PLoS One 2014 27;9(10):e110047. Epub 2014 Oct 27.

Novartis Vaccines, Siena, Italy; Department of Biology, University of Naples "Federico II", Naples, Italy.

Neisseria meningitidis adhesin A (NadA) is a meningococcus surface protein thought to assist in the adhesion of the bacterium to host cells. We have previously shown that NadA also promotes bacterial internalization in a heterologous expression system. Here we have used the soluble recombinant NadA (rNadA) lacking the membrane anchor region to characterize its internalization route in Chang epithelial cells. Added to the culture medium, rNadA internalizes through a PI3K-dependent endocytosis process not mediated by the canonical clathrin or caveolin scaffolds, but instead follows an ARF6-regulated recycling pathway previously described for MHC-I. The intracellular pool of rNadA reaches a steady state level within one hour of incubation and colocalizes in endocytic vesicles with MHC-I and with the extracellularly labeled chaperone Hsp90. Treatment with membrane permeated and impermeable Hsp90 inhibitors 17-AAG and FITC-GA respectively, lead to intracellular accumulation of rNadA, strongly suggesting that the extracellular secreted pool of the chaperone is involved in rNadA intracellular trafficking. A significant number of intracellular vesicles containing rNadA recruit Rab11, a small GTPase associated to recycling endosomes, but do not contain transferrin receptor (TfR). Interestingly, cell treatment with Hsp90 inhibitors, including the membrane-impermeable FITC-GA, abolished Rab11-rNadA colocalization but do not interfere with Rab11-TfR colocalization. Collectively, these results are consistent with a model whereby rNadA internalizes into human epithelial cells hijacking the recycling endosome pathway and recycle back to the surface of the cell via an ARF6-dependent, Rab11 associated and Hsp90-regulated mechanism. The present study addresses for the first time a meningoccoccal adhesin mechanism of endocytosis and suggests a possible entry pathway engaged by N. meningitidis in primary infection of human epithelial cells.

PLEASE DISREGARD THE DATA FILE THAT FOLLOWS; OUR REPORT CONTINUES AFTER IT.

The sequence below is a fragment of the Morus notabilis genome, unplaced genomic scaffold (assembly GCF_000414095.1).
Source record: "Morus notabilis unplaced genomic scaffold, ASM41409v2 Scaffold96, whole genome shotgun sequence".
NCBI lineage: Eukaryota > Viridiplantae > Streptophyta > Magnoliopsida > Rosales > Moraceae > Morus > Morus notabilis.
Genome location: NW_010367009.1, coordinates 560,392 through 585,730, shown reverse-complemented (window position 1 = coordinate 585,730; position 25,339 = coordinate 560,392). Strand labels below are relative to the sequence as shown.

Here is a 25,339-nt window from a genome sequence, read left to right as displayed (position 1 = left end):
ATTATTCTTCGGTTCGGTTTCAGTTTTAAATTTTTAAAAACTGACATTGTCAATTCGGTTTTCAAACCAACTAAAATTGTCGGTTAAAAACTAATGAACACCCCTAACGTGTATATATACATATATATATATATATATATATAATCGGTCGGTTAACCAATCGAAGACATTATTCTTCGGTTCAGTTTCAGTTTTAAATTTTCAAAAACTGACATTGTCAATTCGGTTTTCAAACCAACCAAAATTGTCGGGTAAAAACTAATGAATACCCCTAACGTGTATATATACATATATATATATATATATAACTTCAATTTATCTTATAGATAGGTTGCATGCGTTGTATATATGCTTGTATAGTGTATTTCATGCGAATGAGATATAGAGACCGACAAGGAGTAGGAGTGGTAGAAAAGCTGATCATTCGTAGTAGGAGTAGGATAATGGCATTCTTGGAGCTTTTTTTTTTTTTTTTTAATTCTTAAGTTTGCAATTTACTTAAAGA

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http://journals.plos.org/plosone/article?id=10.1371/journal.pone.0110047PLOS
http://www.ncbi.nlm.nih.gov/pmc/articles/PMC4210143PMC
June 2015

Structure and protective efficacy of the Staphylococcus aureus autocleaving protease EpiP.

FASEB J 2014 Apr 13;28(4):1780-93. Epub 2014 Jan 13.

2G.G., Novartis Vaccines, via Fiorentina 1, 53100, Siena, Italy.

Despite the global medical needs associated with Staphylococcus aureus infections, no licensed vaccines are currently available. We identified and characterized a protein annotated as an epidermin leader peptide processing serine protease (EpiP), as a novel S. aureus vaccine candidate. In addition, we determined the structure of the recombinant protein (rEpiP) by X-ray crystallography. The crystal structure revealed that rEpiP was cleaved somewhere between residues 95 and 100, and we found that the cleavage occurs through an autocatalytic intramolecular mechanism. The protein expressed by S. aureus cells also appeared to undergo a similar processing event. To determine whether the protein acts as a serine protease, we mutated the hypothesized catalytic serine 393 residue to alanine, generating rEpiP-S393A. The crystal structure of this mutant protein showed that the polypeptide chain was not cleaved and was not interacting stably with the active site. Indeed, rEpiP-S393A was shown to be impaired in its protease activity. Mice vaccinated with rEpiP were protected from S. aureus infection (34% survival, P=0.0054). Moreover, the protective efficacy generated by rEpiP and rEpiP-S393A was comparable, implying that the noncleaving mutant could be used for vaccination purposes.